INDIA & RUSSIA: STRATEGIC PARTNERSHIP
Indian Prime Minister Narendra Modi met President Vladimir Putin in Moscow with the goal of securing what would be his nation's biggest weapons deal with Russia since 2001, strengthening military ties dating back to the Soviet era against newer suppliers like the U.S.
Modi and Putin hailed what they termed a "strategic partnership" at their Kremlin meeting on Thursday and pledged to boost business ties, with the Indian leader signaling progress on defense projects to ensure his country upgrades its weapons capability.
"As I look to the future, I see Russia as a significant partner in India's economic transformation and in shaping a balanced, inclusive and a multi-polar world," Modi told reporters.
Winning a significant slice of the $150 billion that Modi plans to spend to upgrade his military could be a welcome diversion for Putin, who's bracing for a second year of recession amid Western sanctions and low oil prices. The S-400 air defense missile systems India plans to buy are among the "crown jewels" of Moscow's defense capability, according to Jon Grevatt, Asia-Pacific defense-industry analyst for IHS Jane's.
The Indian prime minister, who arrived in the Russian capital on Wednesday for a private dinner with Putin, presided over the signing of several agreements, including for the manufacture of Russian helicopters in India and joint oil and gas exploration and production in Russia.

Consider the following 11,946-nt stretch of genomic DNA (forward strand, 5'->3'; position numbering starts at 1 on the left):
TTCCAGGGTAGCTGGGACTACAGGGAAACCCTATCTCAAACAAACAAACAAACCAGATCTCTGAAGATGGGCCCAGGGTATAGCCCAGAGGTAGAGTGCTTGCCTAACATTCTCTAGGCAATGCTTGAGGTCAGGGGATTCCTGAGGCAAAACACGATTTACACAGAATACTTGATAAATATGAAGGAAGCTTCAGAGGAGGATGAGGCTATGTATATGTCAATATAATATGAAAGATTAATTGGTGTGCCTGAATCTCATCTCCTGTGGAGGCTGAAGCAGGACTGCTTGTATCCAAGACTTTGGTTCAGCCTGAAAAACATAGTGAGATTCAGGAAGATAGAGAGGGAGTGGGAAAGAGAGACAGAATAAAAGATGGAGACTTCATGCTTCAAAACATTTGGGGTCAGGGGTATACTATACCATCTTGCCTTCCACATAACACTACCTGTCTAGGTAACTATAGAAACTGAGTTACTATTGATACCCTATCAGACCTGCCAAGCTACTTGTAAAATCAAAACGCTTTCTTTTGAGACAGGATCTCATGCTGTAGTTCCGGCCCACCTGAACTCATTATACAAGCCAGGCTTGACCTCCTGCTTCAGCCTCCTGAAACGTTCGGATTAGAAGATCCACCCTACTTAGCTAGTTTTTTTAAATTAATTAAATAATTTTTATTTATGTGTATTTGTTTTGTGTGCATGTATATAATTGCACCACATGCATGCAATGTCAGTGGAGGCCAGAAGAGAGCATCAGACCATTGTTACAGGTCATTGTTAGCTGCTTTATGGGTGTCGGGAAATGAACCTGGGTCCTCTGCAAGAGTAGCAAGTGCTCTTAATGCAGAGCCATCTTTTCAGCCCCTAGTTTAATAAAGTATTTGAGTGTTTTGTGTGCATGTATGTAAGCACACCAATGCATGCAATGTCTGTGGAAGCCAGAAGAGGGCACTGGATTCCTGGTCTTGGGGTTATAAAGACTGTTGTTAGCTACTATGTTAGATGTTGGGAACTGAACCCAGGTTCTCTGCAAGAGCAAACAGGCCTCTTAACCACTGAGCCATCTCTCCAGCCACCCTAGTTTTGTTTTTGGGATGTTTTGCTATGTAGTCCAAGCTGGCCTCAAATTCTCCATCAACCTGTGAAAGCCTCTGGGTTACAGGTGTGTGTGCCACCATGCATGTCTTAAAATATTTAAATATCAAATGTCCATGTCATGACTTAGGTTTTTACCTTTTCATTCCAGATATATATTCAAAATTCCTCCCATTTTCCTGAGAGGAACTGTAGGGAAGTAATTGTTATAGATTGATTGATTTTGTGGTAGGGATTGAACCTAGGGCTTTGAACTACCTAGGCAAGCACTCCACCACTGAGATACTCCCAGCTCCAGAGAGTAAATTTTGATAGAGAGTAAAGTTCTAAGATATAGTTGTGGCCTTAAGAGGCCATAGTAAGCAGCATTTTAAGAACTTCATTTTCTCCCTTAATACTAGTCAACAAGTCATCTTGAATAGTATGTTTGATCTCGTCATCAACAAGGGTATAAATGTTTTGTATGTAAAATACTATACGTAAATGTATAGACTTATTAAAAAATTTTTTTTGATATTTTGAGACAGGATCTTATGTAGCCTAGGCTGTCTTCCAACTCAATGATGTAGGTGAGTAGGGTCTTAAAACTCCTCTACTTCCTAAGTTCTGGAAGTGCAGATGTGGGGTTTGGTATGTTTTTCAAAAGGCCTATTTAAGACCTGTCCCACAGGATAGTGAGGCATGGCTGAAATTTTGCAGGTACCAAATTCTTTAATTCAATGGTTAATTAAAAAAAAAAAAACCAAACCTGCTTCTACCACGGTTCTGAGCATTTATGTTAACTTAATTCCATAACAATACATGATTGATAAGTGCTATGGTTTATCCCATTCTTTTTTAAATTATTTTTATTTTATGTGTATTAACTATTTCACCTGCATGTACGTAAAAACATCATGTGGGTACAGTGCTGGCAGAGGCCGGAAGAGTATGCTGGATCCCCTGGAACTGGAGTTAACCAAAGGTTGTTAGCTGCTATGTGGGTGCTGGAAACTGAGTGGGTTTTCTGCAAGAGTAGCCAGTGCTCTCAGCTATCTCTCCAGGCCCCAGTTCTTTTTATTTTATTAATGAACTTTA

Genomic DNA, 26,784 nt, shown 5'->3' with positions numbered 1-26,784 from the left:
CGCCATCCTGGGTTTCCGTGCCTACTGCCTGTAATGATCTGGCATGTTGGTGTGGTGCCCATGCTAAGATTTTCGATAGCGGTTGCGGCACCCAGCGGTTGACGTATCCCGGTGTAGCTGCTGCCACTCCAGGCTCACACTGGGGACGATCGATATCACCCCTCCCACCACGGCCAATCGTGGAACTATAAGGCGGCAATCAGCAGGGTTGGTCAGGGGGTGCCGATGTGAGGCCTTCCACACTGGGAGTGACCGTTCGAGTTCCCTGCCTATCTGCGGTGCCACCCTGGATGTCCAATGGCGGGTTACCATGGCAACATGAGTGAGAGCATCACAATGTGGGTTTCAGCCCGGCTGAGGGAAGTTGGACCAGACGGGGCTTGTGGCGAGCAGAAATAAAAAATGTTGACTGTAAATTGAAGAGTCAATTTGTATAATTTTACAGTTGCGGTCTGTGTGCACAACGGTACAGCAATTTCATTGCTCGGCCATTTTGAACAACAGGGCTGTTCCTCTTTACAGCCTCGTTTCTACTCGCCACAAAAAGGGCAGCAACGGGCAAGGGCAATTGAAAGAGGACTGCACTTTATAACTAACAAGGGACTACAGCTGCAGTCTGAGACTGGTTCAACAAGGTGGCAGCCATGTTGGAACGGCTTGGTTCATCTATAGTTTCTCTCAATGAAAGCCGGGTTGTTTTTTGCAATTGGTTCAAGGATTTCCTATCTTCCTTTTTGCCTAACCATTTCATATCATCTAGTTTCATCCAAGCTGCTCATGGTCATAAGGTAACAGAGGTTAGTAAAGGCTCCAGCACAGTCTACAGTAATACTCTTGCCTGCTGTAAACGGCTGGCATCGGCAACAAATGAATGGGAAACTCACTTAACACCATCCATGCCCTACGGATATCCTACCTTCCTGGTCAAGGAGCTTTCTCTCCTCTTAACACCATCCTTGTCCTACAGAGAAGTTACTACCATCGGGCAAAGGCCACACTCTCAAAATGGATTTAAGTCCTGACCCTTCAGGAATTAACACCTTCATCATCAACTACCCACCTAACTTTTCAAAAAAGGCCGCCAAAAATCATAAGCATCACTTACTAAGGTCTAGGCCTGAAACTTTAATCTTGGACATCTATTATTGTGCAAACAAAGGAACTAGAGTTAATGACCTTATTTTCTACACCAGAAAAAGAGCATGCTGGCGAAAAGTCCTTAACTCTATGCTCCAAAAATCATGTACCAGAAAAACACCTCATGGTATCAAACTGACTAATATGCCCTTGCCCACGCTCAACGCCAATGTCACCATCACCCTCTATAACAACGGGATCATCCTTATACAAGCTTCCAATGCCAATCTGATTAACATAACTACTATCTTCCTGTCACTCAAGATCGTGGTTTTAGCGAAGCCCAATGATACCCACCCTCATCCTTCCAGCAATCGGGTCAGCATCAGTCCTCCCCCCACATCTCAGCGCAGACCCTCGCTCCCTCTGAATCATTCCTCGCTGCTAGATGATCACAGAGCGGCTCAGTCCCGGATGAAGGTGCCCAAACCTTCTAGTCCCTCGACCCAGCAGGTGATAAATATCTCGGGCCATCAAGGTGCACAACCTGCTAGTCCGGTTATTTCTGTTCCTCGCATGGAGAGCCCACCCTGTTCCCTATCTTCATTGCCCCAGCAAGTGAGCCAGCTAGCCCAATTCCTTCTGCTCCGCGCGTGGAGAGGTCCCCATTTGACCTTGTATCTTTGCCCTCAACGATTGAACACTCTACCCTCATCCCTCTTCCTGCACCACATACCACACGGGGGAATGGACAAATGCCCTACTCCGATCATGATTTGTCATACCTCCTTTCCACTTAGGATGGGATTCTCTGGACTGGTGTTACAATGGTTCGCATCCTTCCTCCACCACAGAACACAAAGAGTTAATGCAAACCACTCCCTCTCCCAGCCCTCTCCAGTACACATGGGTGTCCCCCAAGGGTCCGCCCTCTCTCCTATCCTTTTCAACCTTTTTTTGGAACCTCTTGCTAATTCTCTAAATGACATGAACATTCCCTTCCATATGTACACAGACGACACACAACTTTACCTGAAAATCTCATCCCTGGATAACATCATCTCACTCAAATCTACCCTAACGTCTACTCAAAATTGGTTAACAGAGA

Modi also took part in an event at the Kremlin with Russian and Indian chief executive officers on Thursday.
"Russia and India have a very strong partnership that the U.S. can only aspire to," said Grevatt. "Sales from America may ebb and flow, but the sales from Russia will remain strong because there are so many ongoing programs between the two countries."
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REUTERS - Brent crude futures LCOc1 were down 72 cents at $61.49 per barrel at 1020 GMT, having fallen by 1.5 percent on Tuesday, its largest one-day drop in a month. U.S. West Texas Intermediate (WTI) crude CLc1 was at $55.12 per barrel, down 58 cents.
BLOOMBERG - Prices dropped during the session as the International Energy Agency said the recent recovery in oil prices, coupled with milder-than-normal winter weather, is slowing demand growth. The worsening outlook for consumption dampened some of the enthusiasm that OPEC and its allies will extend supply curbs.
Global energy needs rise more slowly than in the past but still expand by 30% between today and 2040. This is the equivalent of adding another China and India to today’s global demand.
Product exports have grown significantly over the past several years and are expected to continue to grow as Russian refineries add capacity to produce more high-quality products.